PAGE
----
New Report Launched on TB in England

Today at the British Thoracic Society’s (BTS) winter conference a new report was launched that describes how the NHS is responding to the TB situation in England – where there were nearly 8,000 cases in 2008.

The report is based on an extensive survey of 112 Primary Care Trusts across England. It follows up from an earlier survey and corresponding report published in 2007, and highlights the progress that has been made as well as the gaps that still exist in England’s TB response.

Marc Lipman of the BTS commented: “The survey highlights some encouraging and real progress in the funding, planning and delivery of NHS services to tackle TB – but we’ve got some way to go yet. In the 1970s we possibly became a little too complacent about TB. We should never make that mistake again.”

Importantly, the report highlights that the response to TB is all too often predominantly medical, even though because most TB sufferers in the UK are from vulnerable populations many other support services are often needed to help them back on their feet.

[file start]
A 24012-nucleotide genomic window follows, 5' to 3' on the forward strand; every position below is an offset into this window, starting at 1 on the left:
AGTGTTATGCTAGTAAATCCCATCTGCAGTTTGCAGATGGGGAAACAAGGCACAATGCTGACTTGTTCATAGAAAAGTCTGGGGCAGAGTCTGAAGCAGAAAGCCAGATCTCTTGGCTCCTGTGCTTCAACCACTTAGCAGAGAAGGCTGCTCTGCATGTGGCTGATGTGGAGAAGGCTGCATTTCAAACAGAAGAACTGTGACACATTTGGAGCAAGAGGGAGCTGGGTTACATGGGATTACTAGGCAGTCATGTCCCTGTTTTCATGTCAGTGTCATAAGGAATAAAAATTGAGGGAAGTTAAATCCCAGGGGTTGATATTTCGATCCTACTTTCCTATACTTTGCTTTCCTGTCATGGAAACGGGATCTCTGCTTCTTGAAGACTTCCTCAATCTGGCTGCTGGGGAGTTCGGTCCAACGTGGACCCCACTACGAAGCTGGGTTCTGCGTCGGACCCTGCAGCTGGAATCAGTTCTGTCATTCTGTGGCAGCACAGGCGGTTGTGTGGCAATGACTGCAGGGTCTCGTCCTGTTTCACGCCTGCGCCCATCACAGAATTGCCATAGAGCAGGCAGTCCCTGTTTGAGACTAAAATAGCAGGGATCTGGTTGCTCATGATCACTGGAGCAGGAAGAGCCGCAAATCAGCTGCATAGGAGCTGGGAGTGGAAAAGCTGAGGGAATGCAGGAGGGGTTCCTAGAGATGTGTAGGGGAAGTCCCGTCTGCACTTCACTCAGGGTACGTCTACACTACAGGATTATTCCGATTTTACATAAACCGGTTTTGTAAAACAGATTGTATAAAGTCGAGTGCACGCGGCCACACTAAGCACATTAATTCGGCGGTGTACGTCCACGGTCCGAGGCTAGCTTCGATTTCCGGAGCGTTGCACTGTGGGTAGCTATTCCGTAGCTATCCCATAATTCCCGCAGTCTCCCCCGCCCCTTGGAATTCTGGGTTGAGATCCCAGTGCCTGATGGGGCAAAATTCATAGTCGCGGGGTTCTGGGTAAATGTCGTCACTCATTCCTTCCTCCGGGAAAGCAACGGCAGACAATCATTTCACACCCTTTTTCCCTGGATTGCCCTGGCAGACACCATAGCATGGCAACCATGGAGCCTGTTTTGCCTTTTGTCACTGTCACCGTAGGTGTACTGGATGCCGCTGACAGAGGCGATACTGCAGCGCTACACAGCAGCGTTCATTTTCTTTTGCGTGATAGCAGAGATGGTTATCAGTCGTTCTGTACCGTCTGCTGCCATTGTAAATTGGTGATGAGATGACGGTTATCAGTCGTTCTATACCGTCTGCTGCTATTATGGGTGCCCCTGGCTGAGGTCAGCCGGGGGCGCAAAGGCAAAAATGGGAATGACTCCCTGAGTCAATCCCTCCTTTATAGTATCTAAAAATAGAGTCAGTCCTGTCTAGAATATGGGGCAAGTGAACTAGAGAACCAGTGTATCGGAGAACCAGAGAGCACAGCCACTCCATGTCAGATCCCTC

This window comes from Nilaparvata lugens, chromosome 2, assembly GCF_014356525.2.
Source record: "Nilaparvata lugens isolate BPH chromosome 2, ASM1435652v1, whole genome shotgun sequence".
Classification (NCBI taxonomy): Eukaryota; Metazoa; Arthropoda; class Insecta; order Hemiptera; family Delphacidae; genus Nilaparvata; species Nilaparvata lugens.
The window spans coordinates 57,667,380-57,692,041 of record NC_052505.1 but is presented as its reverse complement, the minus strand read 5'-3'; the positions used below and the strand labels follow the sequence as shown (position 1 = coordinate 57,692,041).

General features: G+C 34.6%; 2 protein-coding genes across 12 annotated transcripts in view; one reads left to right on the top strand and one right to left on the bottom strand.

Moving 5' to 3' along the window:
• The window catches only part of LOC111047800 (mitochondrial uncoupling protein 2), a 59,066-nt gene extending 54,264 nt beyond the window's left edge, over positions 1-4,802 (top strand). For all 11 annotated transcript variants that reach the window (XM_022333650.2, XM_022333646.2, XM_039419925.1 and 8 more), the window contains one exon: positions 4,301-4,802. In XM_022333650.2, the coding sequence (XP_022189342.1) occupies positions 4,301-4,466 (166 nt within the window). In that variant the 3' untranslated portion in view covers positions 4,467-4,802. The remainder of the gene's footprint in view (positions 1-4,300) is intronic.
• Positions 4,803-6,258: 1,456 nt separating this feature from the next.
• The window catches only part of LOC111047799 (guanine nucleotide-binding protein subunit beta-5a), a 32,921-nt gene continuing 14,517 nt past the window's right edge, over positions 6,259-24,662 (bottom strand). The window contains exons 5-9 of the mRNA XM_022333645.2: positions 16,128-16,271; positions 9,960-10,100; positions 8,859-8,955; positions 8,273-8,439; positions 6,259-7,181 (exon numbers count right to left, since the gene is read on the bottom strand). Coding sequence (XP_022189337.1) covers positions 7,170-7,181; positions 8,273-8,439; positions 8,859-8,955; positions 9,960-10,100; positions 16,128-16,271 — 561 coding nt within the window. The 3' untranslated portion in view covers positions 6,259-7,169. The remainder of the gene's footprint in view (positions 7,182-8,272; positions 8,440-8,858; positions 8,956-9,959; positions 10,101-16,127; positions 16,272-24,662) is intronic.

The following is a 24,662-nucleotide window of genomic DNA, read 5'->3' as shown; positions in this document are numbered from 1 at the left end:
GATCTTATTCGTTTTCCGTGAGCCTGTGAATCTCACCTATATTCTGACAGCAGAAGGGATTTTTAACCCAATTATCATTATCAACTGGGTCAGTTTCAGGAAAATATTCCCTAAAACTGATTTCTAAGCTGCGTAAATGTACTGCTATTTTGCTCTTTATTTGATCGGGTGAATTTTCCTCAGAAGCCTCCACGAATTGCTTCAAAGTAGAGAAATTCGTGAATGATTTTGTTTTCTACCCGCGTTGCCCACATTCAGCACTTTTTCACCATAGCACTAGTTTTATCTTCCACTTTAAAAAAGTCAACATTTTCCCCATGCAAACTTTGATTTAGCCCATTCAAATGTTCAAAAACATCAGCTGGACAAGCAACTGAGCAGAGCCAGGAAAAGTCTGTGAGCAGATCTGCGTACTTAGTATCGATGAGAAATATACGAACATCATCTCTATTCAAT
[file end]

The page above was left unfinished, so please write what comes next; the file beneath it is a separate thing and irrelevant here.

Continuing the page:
Mike Mandelbaum put it succinctly when he said: “…we need closer and more imaginative partnerships between clinical professionals, health educators, and, crucially, the communities who are most affected by TB, together with the third sector organisations that support them.”

Aaron Oxley of RESULTS UK put the NHS’s response into a global context: “It is humbling to realise that even with the resources available to the NHS, TB is still a very real problem in England. When considering developing countries, many of which face much higher burdens of TB with far fewer resources, it only emphasises how the battle to beat TB has to be based on a coordinated response, both locally and globally.”

The report was commissioned by the All Party Parliamentary Group on Global Tuberculosis, The British Thoracic Society, TB Alert, and The Royal College of Nursing. Copies of the report are available from the APPG-TB or the BTS press office.

Advertisements

Leave a Reply

Fill in your details below or click an icon to log in:

WordPress.com Logo

You are commenting using your WordPress.com account. Log Out / Change )

Twitter picture

You are commenting using your Twitter account. Log Out / Change )

Facebook photo

You are commenting using your Facebook account. Log Out / Change )

Google+ photo

You are commenting using your Google+ account. Log Out / Change )

Connecting to %s